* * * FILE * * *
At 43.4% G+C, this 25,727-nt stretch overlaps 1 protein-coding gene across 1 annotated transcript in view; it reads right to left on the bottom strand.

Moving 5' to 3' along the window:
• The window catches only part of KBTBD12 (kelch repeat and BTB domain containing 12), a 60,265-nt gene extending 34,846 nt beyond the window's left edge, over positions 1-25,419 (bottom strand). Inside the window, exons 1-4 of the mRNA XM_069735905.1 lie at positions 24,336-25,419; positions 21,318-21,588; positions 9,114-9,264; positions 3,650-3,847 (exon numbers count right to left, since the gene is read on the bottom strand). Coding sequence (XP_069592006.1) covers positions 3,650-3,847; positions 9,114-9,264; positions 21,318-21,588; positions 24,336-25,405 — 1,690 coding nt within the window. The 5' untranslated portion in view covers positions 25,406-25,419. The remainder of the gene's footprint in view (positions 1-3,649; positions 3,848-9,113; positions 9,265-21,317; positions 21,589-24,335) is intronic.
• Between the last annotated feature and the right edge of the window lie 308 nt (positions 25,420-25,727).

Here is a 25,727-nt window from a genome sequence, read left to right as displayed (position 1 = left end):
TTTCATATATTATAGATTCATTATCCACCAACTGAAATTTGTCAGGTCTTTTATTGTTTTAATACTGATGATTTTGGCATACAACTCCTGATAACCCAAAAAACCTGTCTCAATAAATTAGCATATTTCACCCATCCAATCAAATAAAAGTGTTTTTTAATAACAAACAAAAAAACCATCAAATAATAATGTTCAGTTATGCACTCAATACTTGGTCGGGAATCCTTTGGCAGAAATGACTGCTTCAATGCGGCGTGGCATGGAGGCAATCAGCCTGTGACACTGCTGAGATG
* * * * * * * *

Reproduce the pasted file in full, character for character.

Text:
At 43.4% G+C, this 25,727-nt stretch overlaps 1 protein-coding gene across 1 annotated transcript in view; it reads right to left on the bottom strand.

Moving 5' to 3' along the window:
• The window catches only part of KBTBD12 (kelch repeat and BTB domain containing 12), a 60,265-nt gene extending 34,846 nt beyond the window's left edge, over positions 1-25,419 (bottom strand). Inside the window, exons 1-4 of the mRNA XM_069735905.1 lie at positions 24,336-25,419; positions 21,318-21,588; positions 9,114-9,264; positions 3,650-3,847 (exon numbers count right to left, since the gene is read on the bottom strand). Coding sequence (XP_069592006.1) covers positions 3,650-3,847; positions 9,114-9,264; positions 21,318-21,588; positions 24,336-25,405 — 1,690 coding nt within the window. The 5' untranslated portion in view covers positions 25,406-25,419. The remainder of the gene's footprint in view (positions 1-3,649; positions 3,848-9,113; positions 9,265-21,317; positions 21,589-24,335) is intronic.
• Between the last annotated feature and the right edge of the window lie 308 nt (positions 25,420-25,727).

Here is a 25,727-nt window from a genome sequence, read left to right as displayed (position 1 = left end):
TTTCATATATTATAGATTCATTATCCACCAACTGAAATTTGTCAGGTCTTTTATTGTTTTAATACTGATGATTTTGGCATACAACTCCTGATAACCCAAAAAACCTGTCTCAATAAATTAGCATATTTCACCCATCCAATCAAATAAAAGTGTTTTTTAATAACAAACAAAAAAACCATCAAATAATAATGTTCAGTTATGCACTCAATACTTGGTCGGGAATCCTTTGGCAGAAATGACTGCTTCAATGCGGCGTGGCATGGAGGCAATCAGCCTGTGACACTGCTGAGATG